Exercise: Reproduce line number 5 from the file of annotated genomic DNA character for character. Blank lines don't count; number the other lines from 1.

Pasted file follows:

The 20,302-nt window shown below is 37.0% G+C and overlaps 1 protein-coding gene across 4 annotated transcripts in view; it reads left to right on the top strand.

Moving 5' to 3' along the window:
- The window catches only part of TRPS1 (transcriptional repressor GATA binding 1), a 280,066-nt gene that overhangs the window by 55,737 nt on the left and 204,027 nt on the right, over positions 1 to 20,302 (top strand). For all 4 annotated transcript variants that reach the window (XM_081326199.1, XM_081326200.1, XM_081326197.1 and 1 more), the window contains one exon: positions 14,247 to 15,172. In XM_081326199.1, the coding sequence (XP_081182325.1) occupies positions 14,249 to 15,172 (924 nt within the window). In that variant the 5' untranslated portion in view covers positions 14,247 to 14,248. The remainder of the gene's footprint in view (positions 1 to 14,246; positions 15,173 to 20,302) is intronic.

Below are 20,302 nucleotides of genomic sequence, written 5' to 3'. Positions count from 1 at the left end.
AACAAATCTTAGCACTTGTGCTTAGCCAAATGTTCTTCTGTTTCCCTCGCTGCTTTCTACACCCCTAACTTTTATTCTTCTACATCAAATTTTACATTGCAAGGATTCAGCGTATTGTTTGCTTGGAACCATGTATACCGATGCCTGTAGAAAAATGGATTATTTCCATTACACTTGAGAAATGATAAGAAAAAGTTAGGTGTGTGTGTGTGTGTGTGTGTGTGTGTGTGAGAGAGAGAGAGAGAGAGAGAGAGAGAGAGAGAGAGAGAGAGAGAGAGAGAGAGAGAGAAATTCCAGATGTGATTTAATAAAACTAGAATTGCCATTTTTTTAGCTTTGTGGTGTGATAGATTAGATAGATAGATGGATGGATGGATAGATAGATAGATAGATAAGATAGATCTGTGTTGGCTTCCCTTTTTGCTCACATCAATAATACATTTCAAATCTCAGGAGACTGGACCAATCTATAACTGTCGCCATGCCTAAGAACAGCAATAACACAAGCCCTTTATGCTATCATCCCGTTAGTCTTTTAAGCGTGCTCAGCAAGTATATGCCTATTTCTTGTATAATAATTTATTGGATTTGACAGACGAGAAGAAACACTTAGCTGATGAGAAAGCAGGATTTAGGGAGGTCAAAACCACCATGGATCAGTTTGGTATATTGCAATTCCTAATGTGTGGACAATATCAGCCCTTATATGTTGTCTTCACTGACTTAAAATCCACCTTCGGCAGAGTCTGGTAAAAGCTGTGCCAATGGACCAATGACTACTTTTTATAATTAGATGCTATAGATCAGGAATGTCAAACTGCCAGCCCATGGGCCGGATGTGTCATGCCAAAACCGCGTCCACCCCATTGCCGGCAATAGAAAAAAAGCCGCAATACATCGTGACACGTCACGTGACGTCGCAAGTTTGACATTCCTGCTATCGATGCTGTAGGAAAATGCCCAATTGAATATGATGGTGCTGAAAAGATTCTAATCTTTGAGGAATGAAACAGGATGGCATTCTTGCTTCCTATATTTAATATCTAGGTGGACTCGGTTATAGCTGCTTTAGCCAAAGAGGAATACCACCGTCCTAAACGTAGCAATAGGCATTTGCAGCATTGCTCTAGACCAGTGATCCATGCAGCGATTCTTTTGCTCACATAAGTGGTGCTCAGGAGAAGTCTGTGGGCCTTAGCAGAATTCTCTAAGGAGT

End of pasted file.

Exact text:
AACAAATCTTAGCACTTGTGCTTAGCCAAATGTTCTTCTGTTTCCCTCGCTGCTTTCTACACCCCTAACTTTTATTCTTCTACATCAAATTTTACATTGCAAGGATTCAGCGTATTGTTTGCTTGGAACCATGTATACCGATGCCTGTAGAAAAATGGATTATTTCCATTACACTTGAGAAATGATAAGAAAAAGTTAGGTGTGTGTGTGTGTGTGTGTGTGTGTGTGTGAGAGAGAGAGAGAGAGAGAGAGAGAGAGAGAGAGAGAGAGAGAGAGAGAGAGAGAGAGAAATTCCAGATGTGATTTAATAAAACTAGAATTGCCATTTTTTTAGCTTTGTGGTGTGATAGATTAGATAGATAGATGGATGGATGGATAGATAGATAGATAGATAAGATAGATCTGTGTTGGCTTCCCTTTTTGCTCACATCAATAATACATTTCAAATCTCAGGAGACTGGACCAATCTATAACTGTCGCCATGCCTAAGAACAGCAATAACACAAGCCCTTTATGCTATCATCCCGTTAGTCTTTTAAGCGTGCTCAGCAAGTATATGCCTATTTCTTGTATAATAATTTATTGGATTTGACAGACGAGAAGAAACACTTAGCTGATGAGAAAGCAGGATTTAGGGAGGTCAAAACCACCATGGATCAGTTTGGTATATTGCAATTCCTAATGTGTGGACAATATCAGCCCTTATATGTTGTCTTCACTGACTTAAAATCCACCTTCGGCAGAGTCTGGTAAAAGCTGTGCCAATGGACCAATGACTACTTTTTATAATTAGATGCTATAGATCAGGAATGTCAAACTGCCAGCCCATGGGCCGGATGTGTCATGCCAAAACCGCGTCCACCCCATTGCCGGCAATAGAAAAAAAGCCGCAATACATCGTGACACGTCACGTGACGTCGCAAGTTTGACATTCCTGCTATCGATGCTGTAGGAAAATGCCCAATTGAATATGATGGTGCTGAAAAGATTCTAATCTTTGAGGAATGAAACAGGATGGCATTCTTGCTTCCTATATTTAATATCTAGGTGGACTCGGTTATAGCTGCTTTAGCCAAAGAGGAATACCACCGTCCTAAACGTAGCAATAGGCATTTGCAGCATTGCTCTAGACCAGTGATCCATGCAGCGATTCTTTTGCTCACATAAGTGGTGCTCAGGAGAAGTCTGTGGGCCTTAGCAGAATTCTCTAAGGAGT